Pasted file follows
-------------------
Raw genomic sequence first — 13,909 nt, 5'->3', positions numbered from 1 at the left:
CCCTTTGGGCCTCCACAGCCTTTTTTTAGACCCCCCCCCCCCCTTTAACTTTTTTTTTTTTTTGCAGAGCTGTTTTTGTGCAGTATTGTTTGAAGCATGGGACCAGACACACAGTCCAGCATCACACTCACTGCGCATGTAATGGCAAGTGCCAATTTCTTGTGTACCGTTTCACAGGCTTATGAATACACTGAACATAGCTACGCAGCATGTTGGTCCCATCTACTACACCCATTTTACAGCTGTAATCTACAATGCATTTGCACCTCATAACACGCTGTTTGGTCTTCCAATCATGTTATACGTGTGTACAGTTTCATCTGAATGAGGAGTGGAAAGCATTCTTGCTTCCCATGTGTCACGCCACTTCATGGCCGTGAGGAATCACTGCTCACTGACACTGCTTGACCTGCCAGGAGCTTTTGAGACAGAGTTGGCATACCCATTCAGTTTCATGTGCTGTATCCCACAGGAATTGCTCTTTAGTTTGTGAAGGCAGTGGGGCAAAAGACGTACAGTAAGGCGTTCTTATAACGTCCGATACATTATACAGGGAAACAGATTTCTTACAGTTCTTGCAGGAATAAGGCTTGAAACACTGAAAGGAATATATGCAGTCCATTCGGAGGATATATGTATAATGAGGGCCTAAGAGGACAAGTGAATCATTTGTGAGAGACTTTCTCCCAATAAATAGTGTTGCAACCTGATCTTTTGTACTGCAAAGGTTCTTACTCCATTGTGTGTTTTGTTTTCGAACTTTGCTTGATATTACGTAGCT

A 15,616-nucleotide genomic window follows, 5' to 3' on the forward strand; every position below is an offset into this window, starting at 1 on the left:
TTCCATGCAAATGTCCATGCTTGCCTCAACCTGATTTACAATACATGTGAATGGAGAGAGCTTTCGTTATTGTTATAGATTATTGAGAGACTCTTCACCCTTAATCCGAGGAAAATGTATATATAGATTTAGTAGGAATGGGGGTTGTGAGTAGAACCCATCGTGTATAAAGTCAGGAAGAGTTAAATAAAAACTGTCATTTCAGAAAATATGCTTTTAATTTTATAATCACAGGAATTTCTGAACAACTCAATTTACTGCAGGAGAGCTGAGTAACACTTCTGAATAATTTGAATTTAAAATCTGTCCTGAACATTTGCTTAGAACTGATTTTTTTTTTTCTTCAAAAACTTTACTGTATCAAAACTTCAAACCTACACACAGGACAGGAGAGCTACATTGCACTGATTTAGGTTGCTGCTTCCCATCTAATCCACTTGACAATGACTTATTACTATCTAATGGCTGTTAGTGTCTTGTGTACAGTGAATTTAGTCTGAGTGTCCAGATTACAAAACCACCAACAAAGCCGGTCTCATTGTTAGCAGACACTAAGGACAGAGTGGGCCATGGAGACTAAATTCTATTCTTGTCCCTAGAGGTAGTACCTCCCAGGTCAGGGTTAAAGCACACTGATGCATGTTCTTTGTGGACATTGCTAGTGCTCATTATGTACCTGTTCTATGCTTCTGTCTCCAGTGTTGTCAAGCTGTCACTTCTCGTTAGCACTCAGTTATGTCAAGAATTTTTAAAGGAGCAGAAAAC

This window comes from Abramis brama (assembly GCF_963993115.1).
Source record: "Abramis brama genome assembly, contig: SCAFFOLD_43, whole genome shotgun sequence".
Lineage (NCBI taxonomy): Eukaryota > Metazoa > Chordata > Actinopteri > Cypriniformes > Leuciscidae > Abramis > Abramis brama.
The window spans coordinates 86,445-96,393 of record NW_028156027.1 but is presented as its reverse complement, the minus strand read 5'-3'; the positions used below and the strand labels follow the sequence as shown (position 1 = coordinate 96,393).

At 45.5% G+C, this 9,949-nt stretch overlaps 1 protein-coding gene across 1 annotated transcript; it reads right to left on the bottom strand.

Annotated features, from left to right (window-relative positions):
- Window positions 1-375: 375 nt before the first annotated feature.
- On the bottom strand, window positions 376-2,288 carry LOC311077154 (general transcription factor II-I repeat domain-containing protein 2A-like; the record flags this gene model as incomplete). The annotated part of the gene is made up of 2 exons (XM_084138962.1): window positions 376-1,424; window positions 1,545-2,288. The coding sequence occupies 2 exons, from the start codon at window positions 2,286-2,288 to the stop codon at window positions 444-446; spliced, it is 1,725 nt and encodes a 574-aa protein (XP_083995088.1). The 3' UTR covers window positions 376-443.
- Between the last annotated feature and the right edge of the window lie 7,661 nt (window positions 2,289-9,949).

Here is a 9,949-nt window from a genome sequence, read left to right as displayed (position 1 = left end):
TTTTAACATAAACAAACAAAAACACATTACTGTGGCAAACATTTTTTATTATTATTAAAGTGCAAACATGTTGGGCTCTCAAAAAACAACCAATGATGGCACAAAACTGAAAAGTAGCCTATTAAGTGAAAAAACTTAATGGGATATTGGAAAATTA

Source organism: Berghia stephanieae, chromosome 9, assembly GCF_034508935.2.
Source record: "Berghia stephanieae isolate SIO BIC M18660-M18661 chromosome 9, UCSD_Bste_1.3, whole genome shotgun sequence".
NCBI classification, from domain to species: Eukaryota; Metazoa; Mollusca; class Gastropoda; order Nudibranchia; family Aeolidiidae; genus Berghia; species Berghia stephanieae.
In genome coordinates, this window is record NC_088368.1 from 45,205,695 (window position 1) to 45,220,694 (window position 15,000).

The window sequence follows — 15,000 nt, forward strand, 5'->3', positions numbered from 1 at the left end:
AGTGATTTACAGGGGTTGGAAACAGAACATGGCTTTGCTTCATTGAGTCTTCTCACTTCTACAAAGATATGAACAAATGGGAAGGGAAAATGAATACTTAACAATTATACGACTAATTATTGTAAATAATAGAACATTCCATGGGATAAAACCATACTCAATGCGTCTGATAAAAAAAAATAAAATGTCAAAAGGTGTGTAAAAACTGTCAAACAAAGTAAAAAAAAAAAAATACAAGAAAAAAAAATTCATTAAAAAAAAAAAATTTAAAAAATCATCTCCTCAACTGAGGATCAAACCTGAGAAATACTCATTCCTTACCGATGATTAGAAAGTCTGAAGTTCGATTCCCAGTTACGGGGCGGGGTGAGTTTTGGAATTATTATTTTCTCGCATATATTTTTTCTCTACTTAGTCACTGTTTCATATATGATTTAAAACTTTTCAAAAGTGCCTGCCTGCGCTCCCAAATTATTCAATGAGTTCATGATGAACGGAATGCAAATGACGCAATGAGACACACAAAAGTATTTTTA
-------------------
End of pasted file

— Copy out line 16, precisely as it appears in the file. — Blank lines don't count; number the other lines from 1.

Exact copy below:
Source organism: Berghia stephanieae, chromosome 9, assembly GCF_034508935.2.